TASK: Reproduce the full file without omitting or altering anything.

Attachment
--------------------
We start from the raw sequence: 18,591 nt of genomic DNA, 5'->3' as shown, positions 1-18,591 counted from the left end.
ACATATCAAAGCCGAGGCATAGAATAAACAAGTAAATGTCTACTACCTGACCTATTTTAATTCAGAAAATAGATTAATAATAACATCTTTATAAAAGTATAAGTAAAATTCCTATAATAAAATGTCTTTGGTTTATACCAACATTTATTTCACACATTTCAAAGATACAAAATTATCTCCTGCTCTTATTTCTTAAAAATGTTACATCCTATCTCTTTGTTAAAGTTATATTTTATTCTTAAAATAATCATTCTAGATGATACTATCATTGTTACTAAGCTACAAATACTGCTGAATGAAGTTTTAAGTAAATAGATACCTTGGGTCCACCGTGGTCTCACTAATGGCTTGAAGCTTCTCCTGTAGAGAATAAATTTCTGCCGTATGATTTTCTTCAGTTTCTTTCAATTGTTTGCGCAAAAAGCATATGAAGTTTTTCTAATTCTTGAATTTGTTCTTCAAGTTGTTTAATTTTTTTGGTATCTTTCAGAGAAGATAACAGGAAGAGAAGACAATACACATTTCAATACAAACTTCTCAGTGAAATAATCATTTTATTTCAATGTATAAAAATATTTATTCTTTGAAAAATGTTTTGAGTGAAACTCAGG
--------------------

We start from the raw sequence: 18,591 nt of genomic DNA, 5'->3' as shown, positions 1-18,591 counted from the left end.
ACATATCAAAGCCGAGGCATAGAATAAACAAGTAAATGTCTACTACCTGACCTATTTTAATTCAGAAAATAGATTAATAATAACATCTTTATAAAAGTATAAGTAAAATTCCTATAATAAAATGTCTTTGGTTTATACCAACATTTATTTCACACATTTCAAAGATACAAAATTATCTCCTGCTCTTATTTCTTAAAAATGTTACATCCTATCTCTTTGTTAAAGTTATATTTTATTCTTAAAATAATCATTCTAGATGATACTATCATTGTTACTAAGCTACAAATACTGCTGAATGAAGTTTTAAGTAAATAGATACCTTGGGTCCACCGTGGTCTCACTAATGGCTTGAAGCTTCTCCTGTAGAGAATAAATTTCTGCCGTATGATTTTCTTCAGTTTCTTTCAATTGTTTGCGCAAAAAGCATATGAAGTTTTTCTAATTCTTGAATTTGTTCTTCAAGTTGTTTAATTTTTTTGGTATCTTTCAGAGAAGATAACAGGAAGAGAAGACAATACACATTTCAATACAAACTTCTCAGTGAAATAATCATTTTATTTCAATGTATAAAAATATTTATTCTTTGAAAAATGTTTTGAGTGAAACTCAGG